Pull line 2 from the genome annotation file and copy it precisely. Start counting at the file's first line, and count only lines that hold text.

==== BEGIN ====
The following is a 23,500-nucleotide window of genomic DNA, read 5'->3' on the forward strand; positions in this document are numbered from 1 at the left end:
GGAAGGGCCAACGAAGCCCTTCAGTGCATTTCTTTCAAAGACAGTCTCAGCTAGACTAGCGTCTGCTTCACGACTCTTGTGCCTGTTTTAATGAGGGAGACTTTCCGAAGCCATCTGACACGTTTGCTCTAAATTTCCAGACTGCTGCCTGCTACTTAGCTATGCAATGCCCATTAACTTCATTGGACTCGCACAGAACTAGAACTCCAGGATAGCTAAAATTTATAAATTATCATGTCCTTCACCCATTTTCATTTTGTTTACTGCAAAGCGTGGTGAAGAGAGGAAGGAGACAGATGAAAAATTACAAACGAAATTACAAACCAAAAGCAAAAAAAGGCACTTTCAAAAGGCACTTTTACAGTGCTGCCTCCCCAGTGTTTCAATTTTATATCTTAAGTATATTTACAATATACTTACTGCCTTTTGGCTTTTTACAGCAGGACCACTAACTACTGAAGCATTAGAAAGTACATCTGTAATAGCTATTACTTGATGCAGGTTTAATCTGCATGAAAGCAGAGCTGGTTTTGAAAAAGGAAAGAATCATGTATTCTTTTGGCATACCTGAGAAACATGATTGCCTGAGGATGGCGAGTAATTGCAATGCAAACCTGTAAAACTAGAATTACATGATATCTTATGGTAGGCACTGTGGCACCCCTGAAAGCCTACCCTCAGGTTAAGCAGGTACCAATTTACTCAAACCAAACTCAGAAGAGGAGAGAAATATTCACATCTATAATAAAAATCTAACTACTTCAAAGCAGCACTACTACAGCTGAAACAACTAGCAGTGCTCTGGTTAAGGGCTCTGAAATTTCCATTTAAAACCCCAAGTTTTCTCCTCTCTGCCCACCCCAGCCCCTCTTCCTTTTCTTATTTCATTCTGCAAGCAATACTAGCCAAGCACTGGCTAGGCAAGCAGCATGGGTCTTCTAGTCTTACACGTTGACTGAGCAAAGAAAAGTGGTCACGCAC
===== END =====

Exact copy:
GGAAGGGCCAACGAAGCCCTTCAGTGCATTTCTTTCAAAGACAGTCTCAGCTAGACTAGCGTCTGCTTCACGACTCTTGTGCCTGTTTTAATGAGGGAGACTTTCCGAAGCCATCTGACACGTTTGCTCTAAATTTCCAGACTGCTGCCTGCTACTTAGCTATGCAATGCCCATTAACTTCATTGGACTCGCACAGAACTAGAACTCCAGGATAGCTAAAATTTATAAATTATCATGTCCTTCACCCATTTTCATTTTGTTTACTGCAAAGCGTGGTGAAGAGAGGAAGGAGACAGATGAAAAATTACAAACGAAATTACAAACCAAAAGCAAAAAAAGGCACTTTCAAAAGGCACTTTTACAGTGCTGCCTCCCCAGTGTTTCAATTTTATATCTTAAGTATATTTACAATATACTTACTGCCTTTTGGCTTTTTACAGCAGGACCACTAACTACTGAAGCATTAGAAAGTACATCTGTAATAGCTATTACTTGATGCAGGTTTAATCTGCATGAAAGCAGAGCTGGTTTTGAAAAAGGAAAGAATCATGTATTCTTTTGGCATACCTGAGAAACATGATTGCCTGAGGATGGCGAGTAATTGCAATGCAAACCTGTAAAACTAGAATTACATGATATCTTATGGTAGGCACTGTGGCACCCCTGAAAGCCTACCCTCAGGTTAAGCAGGTACCAATTTACTCAAACCAAACTCAGAAGAGGAGAGAAATATTCACATCTATAATAAAAATCTAACTACTTCAAAGCAGCACTACTACAGCTGAAACAACTAGCAGTGCTCTGGTTAAGGGCTCTGAAATTTCCATTTAAAACCCCAAGTTTTCTCCTCTCTGCCCACCCCAGCCCCTCTTCCTTTTCTTATTTCATTCTGCAAGCAATACTAGCCAAGCACTGGCTAGGCAAGCAGCATGGGTCTTCTAGTCTTACACGTTGACTGAGCAAAGAAAAGTGGTCACGCAC